Modern & Contemporary South Asian Art

Modern & Contemporary South Asian Art

View full screen - View 1 of Lot 22. NASREEN MOHAMEDI | UNTITLED.



Auction Closed

March 16, 05:19 PM GMT


200,000 - 300,000 USD

Lot Details




1937 - 1990


Oil on canvas board

Painted circa 1963

47 x 35 in. (119.3 x 88.9 cm.)

Acquired in Bombay through Kekoo Gandhy by Peggy and Robert Matthews in 1963 

Gifted to the current owner in 2018

Peggy and Robert Matthews were world travelers and art collectors based in the United States. Peggy was the Midwest editor of Mademoiselle magazine based in Chicago and Robert, an executive in an office furniture business. Peggy and Robert met in Chicago at a May Wine Party and married nine months later. They enjoyed a busy life together, pursuing their careers, until in 1962 Robert said, "Life is for living, let's quit our jobs and travel around the world!" He left his job and Peggy took a leave of absence from Mademoiselle. They spent months traveling across the world to exotic destinations including the Middle East, India, Pakistan, Cambodia, Japan, and Thailand. It was in December of 1963 that they met gallerist, Kekoo Gandhy and Nasreen Mohamedi in Bombay and acquired this work. An everlasting curiosity about the world, its people and a love for travel was something they shared throughout their 50-year married life. Their art collection was a culmination of their respective interests- they bought what they each liked which ranged from renaissance to modern art.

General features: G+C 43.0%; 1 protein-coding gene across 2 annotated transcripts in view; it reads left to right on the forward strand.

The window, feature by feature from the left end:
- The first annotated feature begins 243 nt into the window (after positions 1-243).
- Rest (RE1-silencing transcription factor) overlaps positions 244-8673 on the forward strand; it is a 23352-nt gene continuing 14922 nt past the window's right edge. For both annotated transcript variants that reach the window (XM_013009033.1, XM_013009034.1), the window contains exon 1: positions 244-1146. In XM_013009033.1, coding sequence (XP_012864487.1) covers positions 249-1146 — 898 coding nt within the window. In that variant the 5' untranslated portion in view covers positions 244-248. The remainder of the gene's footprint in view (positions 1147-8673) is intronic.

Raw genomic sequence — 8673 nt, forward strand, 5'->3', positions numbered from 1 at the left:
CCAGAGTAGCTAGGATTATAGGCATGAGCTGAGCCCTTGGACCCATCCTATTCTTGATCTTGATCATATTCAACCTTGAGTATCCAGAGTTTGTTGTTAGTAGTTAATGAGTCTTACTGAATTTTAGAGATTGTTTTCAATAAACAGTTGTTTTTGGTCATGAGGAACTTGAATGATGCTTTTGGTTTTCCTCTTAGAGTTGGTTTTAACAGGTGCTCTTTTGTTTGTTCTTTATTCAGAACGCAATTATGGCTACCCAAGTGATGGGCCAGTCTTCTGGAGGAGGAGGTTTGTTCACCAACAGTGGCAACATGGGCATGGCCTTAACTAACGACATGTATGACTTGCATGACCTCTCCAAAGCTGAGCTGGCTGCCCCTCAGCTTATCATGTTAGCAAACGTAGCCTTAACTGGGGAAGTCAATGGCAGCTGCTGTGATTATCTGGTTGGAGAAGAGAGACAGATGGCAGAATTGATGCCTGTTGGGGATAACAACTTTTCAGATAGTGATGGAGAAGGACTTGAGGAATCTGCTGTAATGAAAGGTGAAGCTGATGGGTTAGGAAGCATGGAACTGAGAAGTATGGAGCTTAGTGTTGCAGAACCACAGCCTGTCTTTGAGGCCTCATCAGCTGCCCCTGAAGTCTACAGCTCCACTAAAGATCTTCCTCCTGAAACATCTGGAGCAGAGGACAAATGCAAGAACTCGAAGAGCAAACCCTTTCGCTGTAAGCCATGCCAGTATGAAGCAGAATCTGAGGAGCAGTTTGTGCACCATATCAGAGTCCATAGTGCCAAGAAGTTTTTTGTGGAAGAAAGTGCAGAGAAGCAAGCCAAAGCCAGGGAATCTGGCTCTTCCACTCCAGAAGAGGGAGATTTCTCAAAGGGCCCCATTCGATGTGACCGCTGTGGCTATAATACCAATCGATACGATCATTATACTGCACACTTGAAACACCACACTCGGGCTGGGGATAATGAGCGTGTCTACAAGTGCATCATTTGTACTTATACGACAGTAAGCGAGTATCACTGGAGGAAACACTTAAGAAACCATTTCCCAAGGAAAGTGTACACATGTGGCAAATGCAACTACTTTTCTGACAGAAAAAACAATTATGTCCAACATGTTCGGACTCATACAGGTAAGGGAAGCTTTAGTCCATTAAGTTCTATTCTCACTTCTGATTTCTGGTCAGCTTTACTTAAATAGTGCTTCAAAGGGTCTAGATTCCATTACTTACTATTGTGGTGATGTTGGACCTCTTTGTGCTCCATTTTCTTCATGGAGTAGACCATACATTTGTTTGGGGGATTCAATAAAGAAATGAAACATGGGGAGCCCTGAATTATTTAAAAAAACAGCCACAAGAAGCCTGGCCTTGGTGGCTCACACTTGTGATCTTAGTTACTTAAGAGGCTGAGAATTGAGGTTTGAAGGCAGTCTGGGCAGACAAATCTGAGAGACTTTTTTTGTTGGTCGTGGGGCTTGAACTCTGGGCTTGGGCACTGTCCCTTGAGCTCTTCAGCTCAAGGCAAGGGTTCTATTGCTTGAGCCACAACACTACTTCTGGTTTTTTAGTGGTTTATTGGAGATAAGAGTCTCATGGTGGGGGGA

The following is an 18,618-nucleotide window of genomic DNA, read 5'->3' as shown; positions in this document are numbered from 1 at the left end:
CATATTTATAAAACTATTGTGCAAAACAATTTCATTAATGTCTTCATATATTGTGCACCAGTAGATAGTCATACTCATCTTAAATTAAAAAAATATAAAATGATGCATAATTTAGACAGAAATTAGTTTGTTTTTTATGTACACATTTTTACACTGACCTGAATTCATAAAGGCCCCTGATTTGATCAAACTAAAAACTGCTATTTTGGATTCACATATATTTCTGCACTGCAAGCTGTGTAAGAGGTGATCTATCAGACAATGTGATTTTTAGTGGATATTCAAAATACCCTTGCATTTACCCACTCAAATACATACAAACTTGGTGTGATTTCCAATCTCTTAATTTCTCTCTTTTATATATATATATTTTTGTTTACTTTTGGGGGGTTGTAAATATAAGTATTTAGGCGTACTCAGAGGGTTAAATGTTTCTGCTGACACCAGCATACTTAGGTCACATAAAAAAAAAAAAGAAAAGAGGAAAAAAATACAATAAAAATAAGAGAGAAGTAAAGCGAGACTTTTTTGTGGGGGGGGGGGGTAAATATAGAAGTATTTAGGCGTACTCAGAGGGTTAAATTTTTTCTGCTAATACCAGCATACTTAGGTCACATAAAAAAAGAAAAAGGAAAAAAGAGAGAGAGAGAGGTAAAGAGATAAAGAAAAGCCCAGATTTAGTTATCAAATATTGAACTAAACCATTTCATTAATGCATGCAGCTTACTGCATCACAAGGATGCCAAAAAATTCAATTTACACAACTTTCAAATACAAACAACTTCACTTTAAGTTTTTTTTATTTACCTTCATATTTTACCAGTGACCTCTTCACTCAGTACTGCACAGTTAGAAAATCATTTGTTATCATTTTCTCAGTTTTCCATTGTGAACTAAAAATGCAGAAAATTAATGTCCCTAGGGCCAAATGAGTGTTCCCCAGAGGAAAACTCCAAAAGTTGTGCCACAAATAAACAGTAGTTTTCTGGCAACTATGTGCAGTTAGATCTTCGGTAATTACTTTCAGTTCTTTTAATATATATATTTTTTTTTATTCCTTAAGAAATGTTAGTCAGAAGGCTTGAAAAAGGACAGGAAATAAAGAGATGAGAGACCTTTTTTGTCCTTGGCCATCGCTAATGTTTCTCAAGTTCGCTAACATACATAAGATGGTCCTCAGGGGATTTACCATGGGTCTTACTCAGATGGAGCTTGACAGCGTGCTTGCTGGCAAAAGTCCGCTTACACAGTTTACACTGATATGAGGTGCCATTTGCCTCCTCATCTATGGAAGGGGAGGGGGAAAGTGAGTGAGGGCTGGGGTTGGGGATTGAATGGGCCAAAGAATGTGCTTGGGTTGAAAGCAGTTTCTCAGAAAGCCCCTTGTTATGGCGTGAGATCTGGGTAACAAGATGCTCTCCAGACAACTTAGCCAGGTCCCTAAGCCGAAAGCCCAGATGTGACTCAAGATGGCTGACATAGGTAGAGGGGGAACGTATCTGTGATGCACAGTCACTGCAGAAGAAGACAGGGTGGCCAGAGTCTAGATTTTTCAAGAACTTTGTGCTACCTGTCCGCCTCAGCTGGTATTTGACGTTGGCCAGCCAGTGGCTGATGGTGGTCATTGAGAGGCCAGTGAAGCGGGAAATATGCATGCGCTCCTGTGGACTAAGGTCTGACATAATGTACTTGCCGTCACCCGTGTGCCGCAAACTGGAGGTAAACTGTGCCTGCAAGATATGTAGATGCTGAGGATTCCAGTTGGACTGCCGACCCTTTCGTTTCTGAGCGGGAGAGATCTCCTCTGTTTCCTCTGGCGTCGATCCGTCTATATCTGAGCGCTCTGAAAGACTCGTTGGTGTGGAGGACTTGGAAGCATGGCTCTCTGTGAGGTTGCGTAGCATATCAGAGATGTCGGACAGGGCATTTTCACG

Such a feeling of space


Intense green –

Black, strong, gliding wires creating drama

As one moves along

Patterns of grey

Drops of intersecting

(N. Mohamedi, ‘Extracts from Nasreen Mohamedi’s Diaries,’ Drawing Space: Contemporary Indian Drawing, Institute of International Visual Arts, London, 2000, p. 40)